While in prison, Jeffery Dahmer completed a correspondence course where he learned of God’s love, and He responded by obeying the Gospel. Roy Ratcliff, an evangelist for the Madison church of Christ in Wisconsin baptized Jeffrey Dahmer into Christ on May 10, 1994. After his conversion, he asked for 25 copies of the correspondence course to be sent to him so he could share them with others. Just a few months later, November 28, 1994, Jeffrey Dahmer was killed in prison while cleaning bathrooms. “Let him fry in Hell!” some say. What would Jesus say?

-From Glad Tidings, XX:36, Sept 5, 2010


You can find the complete outline of this sermon plus PowerPoint and MP3 Audio files at BIBLE ANSWERS

On Being Longsuffering

Scripture Reading:  Colossians 1:9-14

Longsuffering is self restraint that does not hastily retaliate against a wrong (opposite of wrath and revenge), Jas 1:19-20; Col 3:12.


  A. Long-Tempered (makrothumia).
  B. Longsuffering Focuses on our Attitude and Expressions Toward Our Fellow Man.


  A. Longsuffering is God’s Character in Dealing with Man, Exo 34:6-7; Neh 9:16f.
  B. What God’s Longsuffering Accomplishes, Exo 34:7; 1 Pet 3:20; 2 Pet 3:3-7, 9, 15; Rom 2:4; 1 Tim 1:15-16.


  A. The New Man has a Long-Temper toward Others, Col 3:8-10, 13; Eph 4:1-2.
  B. Mark of Discipleship, cf. 2 Cor 6:4-6.
  C. Specific Areas Where We Must be Longsuffering, 1 Ths 5:14-15.


  A. Give Ourselves Fully to Christ, Col 3:1-2, 8 (12)
  B. Increase Love, 1 Cor 13:4.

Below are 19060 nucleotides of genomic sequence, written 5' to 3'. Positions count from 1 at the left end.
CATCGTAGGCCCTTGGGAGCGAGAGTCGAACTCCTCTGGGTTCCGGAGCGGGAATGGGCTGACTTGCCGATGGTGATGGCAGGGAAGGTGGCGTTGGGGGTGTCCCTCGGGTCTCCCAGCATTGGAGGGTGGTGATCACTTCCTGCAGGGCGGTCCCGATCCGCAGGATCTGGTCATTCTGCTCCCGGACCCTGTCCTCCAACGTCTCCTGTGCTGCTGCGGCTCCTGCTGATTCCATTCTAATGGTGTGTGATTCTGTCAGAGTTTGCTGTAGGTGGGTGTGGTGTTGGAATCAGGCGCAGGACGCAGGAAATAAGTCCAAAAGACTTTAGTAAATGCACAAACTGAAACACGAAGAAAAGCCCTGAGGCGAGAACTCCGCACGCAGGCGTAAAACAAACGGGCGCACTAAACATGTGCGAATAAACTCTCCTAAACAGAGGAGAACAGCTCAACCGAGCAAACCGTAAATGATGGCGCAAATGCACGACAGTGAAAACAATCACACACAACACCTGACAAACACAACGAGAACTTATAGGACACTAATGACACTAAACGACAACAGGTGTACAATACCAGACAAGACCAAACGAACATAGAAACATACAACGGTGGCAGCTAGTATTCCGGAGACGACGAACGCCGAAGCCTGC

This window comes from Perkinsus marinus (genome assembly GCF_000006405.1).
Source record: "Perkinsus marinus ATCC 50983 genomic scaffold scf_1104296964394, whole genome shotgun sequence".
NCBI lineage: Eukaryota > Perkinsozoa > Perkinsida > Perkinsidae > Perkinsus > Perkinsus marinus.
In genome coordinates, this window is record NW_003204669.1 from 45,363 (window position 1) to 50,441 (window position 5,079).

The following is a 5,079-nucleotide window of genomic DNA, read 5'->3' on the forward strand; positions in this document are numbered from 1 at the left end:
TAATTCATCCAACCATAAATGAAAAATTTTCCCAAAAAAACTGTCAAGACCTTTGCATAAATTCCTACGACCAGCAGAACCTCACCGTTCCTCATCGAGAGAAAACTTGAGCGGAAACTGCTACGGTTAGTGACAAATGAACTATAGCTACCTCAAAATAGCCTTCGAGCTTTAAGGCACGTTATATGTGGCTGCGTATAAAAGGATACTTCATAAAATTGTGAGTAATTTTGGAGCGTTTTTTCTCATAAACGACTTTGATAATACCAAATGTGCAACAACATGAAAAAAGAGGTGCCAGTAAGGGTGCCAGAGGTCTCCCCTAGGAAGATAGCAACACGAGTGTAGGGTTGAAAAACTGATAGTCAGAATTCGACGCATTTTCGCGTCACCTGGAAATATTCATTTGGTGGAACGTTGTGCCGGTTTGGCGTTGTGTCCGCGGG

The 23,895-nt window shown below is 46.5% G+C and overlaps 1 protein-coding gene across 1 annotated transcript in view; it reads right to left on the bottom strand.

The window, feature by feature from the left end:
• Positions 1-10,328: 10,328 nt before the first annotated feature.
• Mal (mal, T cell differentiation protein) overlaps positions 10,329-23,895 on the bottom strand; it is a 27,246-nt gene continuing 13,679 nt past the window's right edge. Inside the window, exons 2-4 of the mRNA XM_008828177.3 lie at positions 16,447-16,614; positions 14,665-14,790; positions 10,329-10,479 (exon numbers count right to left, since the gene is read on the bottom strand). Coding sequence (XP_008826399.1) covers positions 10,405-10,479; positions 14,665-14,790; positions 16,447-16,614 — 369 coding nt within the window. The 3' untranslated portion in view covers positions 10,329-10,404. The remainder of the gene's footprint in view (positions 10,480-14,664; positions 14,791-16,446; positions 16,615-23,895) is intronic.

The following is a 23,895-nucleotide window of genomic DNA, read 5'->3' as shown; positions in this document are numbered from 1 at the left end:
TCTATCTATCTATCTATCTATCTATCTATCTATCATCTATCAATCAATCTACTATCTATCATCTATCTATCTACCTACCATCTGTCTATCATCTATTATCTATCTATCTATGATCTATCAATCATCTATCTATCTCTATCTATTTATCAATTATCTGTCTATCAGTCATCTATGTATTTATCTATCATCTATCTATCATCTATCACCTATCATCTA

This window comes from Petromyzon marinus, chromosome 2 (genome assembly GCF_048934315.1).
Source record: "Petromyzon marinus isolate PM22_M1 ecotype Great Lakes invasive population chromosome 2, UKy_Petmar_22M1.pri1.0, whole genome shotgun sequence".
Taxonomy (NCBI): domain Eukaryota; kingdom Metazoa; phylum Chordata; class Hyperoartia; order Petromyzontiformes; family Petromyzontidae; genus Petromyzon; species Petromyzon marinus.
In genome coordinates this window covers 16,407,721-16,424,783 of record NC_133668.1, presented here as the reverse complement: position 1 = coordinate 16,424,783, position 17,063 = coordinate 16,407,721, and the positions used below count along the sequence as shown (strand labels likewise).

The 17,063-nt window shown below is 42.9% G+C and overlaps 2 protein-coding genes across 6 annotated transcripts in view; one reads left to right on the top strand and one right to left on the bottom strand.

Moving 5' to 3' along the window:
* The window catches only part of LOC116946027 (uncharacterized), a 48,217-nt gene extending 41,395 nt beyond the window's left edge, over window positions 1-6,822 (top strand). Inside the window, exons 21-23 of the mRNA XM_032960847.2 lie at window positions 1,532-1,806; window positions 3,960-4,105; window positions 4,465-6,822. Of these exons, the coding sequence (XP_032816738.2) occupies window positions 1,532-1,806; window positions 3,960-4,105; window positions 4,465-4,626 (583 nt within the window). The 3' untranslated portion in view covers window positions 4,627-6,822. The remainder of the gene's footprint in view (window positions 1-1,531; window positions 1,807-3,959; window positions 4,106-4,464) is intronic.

C. See the Wisdom and Power of Longsuffering, Prov 14:29, 17; 16:32; 15:18.


1. Longsuffering of God waits today as in the days of Noah, calling sinners to repentance and salvation (1 Pet 3:20; 2 Pet 3:9, 15)
2. We must live as new people in Christ and be longsuffering toward others in every relationship and situation of our lives.


You can find the complete outline of this sermon plus PowerPoint and MP3 Audio files at BIBLE ANSWERS

Paul: A "Sincerely Wrong" Teacher

Scripture Reading:  1 Timothy 1:12-16

1. Does a good conscience protect one's teaching and practice from being judged in the light of God's word?
2. No: He said he ranked first (chief) among sinners, 1 Tim 1:15.
3. Sin comes from the heart, Matt 15:19-20.
4. Question: Can a sincerely wrong teacher be a false teacher? Bible answer: Yes.


  A. Paul was Sincere in His Convictions and Conduct, Acts 26:9; Phil 3:6; 1 Tim 1:13, 15; Jno 16:2.


  A. Paul was a Blasphemer, 1 Tim 1:13; Matt 15:19-20; Acts 13:45 (Gal 1:14); Jno 7:24; Lk 12:57; 1 Tim 1:18-20 (1 Cor 11:1).
  B. Paul was a Persecutor, 1 Tim 1:13; Acts 26:9-11; Gal 1:13-14; Acts 9:1; 8:1 (7:58).
  C. Paul was Insolent (violently arrogant), 1 Tim 1:13; Acts 26:11; 9:1-2; Rom 1:30.